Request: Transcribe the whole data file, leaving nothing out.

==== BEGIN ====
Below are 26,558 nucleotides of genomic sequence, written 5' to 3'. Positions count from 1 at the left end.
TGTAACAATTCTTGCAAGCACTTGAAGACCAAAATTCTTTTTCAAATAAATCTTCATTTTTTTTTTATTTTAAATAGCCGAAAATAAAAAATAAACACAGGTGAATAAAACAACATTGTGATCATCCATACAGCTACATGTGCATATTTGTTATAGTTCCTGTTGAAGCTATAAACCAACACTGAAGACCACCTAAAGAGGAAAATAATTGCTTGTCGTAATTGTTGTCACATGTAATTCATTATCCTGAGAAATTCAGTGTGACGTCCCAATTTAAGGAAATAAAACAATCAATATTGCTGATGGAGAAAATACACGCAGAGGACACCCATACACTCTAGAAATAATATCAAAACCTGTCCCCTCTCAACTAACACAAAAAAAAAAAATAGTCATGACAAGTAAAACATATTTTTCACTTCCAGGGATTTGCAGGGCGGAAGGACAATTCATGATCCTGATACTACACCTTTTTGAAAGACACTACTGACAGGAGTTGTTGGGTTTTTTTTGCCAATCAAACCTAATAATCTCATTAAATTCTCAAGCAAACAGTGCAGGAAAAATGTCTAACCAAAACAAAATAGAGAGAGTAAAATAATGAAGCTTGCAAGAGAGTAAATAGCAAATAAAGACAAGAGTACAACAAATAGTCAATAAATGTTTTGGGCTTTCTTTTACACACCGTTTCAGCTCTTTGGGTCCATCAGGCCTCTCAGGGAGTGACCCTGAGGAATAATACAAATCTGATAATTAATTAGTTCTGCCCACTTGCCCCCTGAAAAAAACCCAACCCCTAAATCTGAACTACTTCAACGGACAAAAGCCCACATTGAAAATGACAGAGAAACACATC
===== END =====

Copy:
Below are 26,558 nucleotides of genomic sequence, written 5' to 3'. Positions count from 1 at the left end.
TGTAACAATTCTTGCAAGCACTTGAAGACCAAAATTCTTTTTCAAATAAATCTTCATTTTTTTTTTATTTTAAATAGCCGAAAATAAAAAATAAACACAGGTGAATAAAACAACATTGTGATCATCCATACAGCTACATGTGCATATTTGTTATAGTTCCTGTTGAAGCTATAAACCAACACTGAAGACCACCTAAAGAGGAAAATAATTGCTTGTCGTAATTGTTGTCACATGTAATTCATTATCCTGAGAAATTCAGTGTGACGTCCCAATTTAAGGAAATAAAACAATCAATATTGCTGATGGAGAAAATACACGCAGAGGACACCCATACACTCTAGAAATAATATCAAAACCTGTCCCCTCTCAACTAACACAAAAAAAAAAAATAGTCATGACAAGTAAAACATATTTTTCACTTCCAGGGATTTGCAGGGCGGAAGGACAATTCATGATCCTGATACTACACCTTTTTGAAAGACACTACTGACAGGAGTTGTTGGGTTTTTTTTGCCAATCAAACCTAATAATCTCATTAAATTCTCAAGCAAACAGTGCAGGAAAAATGTCTAACCAAAACAAAATAGAGAGAGTAAAATAATGAAGCTTGCAAGAGAGTAAATAGCAAATAAAGACAAGAGTACAACAAATAGTCAATAAATGTTTTGGGCTTTCTTTTACACACCGTTTCAGCTCTTTGGGTCCATCAGGCCTCTCAGGGAGTGACCCTGAGGAATAATACAAATCTGATAATTAATTAGTTCTGCCCACTTGCCCCCTGAAAAAAACCCAACCCCTAAATCTGAACTACTTCAACGGACAAAAGCCCACATTGAAAATGACAGAGAAACACATC